Wednesday, May 18th, 2016


You Talking to Me?

As expected, Google announced its competitor to Amazon's Echo and Apple's Siri (and Hound, Viv, etc). It's called Google Home. The company also launched its AI assisted challenger to Facebook's Messenger and What's App, and Apple's Messenger. It also introduced a competitor to Skype and Facetime. We used to have hundreds of tech companies all working on different things. Now we have five all doing the same thing. Maybe that's the real singularity -- when all of the major tech companies are working on a single product. Here are more product announcements from a very busy day at Google. These product announcements hammer home an important point. The days of talking with our computers is upon us. But while talking to our machines is getting easier, a lack of interoperability between all of these competing products could make it even harder to talk with each other.


Stockhome Syndrome

The more we have the tech to work remotely, the more we all seem to be moving into our big cities to be together. So, it's no surprise that the rent is too damn high. Or that it's often really hard to even find a place to live. Consider Stockholm, where "the city's queue for rent-controlled housing is so long that it's being considered by the Guinness Book of World Records." BBC on the city with 20-year waiting lists for rental homes.

+ Want an apartment in San Francisco? Join the auction.

+ While our cities are crowded, many new residents seem to be sequestered in their full-service offices all day long. For the sake of our cities (and our sanity), maybe it's time to go out an really do lunch.



"Amina Ali Nkeki was found carrying a baby by an army-backed vigilante group on Tuesday in the huge Sambisa Forest, close to the border with Cameroon." After two years, one of Nigeria's missing schoolgirls has been rescued. And she says others are still alive.


Feed the Head

There's been a lot of debate about Facebook's role in selecting the news items its users see. The WSJ built an interactive tool to give you an idea of what different political types are seeing in their version of the news: Blue Feed, Red Feed.


Good Griddance

"Electricity consumption in the country was fully covered by solar, wind and hydro power in an extraordinary 107-hour run that lasted from 6.45am on Saturday 7 May until 5.45pm the following Wednesday." Portugal just ran on renewable energy alone for four days.


Farm to Gut

"A big farm planting herbicide-tolerant GM corn in Iowa doesn't have much in common with a smallholder growing pest-resistant GM cotton in India." And realities like that, along with a quickly changing landscape, make it hard to make blanket statements about GMOs. Vox provides a look at the 5 big takeaways from the most thorough review of GMOs yet.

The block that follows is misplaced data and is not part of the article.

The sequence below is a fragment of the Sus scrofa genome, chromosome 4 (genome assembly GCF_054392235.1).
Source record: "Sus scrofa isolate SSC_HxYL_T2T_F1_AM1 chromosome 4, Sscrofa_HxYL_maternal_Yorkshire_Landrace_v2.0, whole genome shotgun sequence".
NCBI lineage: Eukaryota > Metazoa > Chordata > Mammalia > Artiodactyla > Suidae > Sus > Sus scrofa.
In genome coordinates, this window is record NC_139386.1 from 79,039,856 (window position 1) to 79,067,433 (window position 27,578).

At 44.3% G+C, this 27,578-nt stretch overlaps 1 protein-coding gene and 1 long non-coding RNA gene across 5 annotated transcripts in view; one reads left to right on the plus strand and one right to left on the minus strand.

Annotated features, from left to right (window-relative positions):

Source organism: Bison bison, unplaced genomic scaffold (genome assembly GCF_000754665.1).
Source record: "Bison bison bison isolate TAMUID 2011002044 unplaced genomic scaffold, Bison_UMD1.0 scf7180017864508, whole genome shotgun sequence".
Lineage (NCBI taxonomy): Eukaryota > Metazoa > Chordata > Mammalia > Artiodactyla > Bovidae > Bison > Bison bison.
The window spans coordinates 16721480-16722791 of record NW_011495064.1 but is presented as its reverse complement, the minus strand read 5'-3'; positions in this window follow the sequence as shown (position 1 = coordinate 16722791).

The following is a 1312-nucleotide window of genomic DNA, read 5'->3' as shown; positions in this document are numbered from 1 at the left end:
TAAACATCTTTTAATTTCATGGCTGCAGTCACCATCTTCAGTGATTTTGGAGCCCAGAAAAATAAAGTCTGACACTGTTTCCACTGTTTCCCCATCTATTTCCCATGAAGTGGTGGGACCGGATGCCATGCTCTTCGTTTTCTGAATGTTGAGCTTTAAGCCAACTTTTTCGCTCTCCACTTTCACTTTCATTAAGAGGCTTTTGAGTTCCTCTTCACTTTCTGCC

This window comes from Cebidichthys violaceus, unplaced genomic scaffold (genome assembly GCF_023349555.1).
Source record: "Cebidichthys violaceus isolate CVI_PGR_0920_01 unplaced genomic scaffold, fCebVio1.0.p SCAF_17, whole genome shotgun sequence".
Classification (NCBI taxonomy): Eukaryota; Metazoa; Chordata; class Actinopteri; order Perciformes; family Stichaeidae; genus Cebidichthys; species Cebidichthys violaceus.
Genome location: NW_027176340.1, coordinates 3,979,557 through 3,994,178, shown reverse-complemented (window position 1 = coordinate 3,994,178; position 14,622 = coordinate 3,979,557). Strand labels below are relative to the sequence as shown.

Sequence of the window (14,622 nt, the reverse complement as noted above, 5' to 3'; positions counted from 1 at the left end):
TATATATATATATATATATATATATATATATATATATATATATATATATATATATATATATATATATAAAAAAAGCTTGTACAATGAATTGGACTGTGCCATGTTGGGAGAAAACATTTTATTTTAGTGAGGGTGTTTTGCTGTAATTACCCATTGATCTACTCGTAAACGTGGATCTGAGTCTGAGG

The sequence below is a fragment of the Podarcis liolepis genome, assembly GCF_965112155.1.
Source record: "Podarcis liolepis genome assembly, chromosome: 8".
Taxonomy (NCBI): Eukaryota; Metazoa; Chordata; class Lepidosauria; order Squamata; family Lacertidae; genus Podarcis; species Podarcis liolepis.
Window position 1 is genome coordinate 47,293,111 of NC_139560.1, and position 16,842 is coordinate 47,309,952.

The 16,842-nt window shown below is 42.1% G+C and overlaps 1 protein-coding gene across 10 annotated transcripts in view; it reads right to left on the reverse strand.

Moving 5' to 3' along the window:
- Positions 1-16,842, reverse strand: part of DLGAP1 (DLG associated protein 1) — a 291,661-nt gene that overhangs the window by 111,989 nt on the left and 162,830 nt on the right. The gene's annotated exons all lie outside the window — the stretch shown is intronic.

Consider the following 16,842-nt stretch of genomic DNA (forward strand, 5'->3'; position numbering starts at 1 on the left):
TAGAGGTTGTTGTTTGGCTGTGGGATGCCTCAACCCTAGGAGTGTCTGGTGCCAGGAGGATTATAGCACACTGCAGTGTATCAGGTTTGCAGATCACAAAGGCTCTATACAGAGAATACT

+ FiveThirtyEight: Probiotics won't fix all your health problems. But they might fix some. But we probably won't know how.


Street Fighter

There was a ton of interest in yesterday's lead story on Rana Foroohar's Time article on the shifting relationship between Wall Street and Main Street. As a follow-up, here's an interview between NewCo's John Battelle and Foroohar. "This industry creates 4 percent of jobs and takes 25 percent of the corporate profit pie. That is just breathtaking. If you need one number to sum up where the problem is, it's that."

+ And here's a link to Foroohar's book: Makers and Takers: The Rise of Finance and the Fall of American Business.


A Sporting Chance?

In my old neighborhood, the sporting good store we all used to go to has been replaced by a pharmacy. That always seemed like an apt metaphor for America's health habits. From Racked: The Death of the Great American Sporting Goods Store.


The Pages of My Mind

"It's really all about taking things that don't make any sense and giving them some sort of strong visual meaning. People are much better at remembering those sorts of things." The New Yorker gets some lessons from America's first memory world champion, Alex Somethingorother.


Bottom of the News

"The rappers hate the idea. The rockers, struggling with drugs and low record sales, don't know what to make of Rubin's pitch. But on a Sunday in March, they meet in a Manhattan recording studio to create what will become one of the most important songs of the modern pop era." Here's the oral history of Walk This Way.

+ Buzzfeed: How Blac Chyna Beat The Kardashians At Their Own Game.

+ "Now you can get fortune cookies at Chinese restaurants all over the world. Except for China. Where they hate them."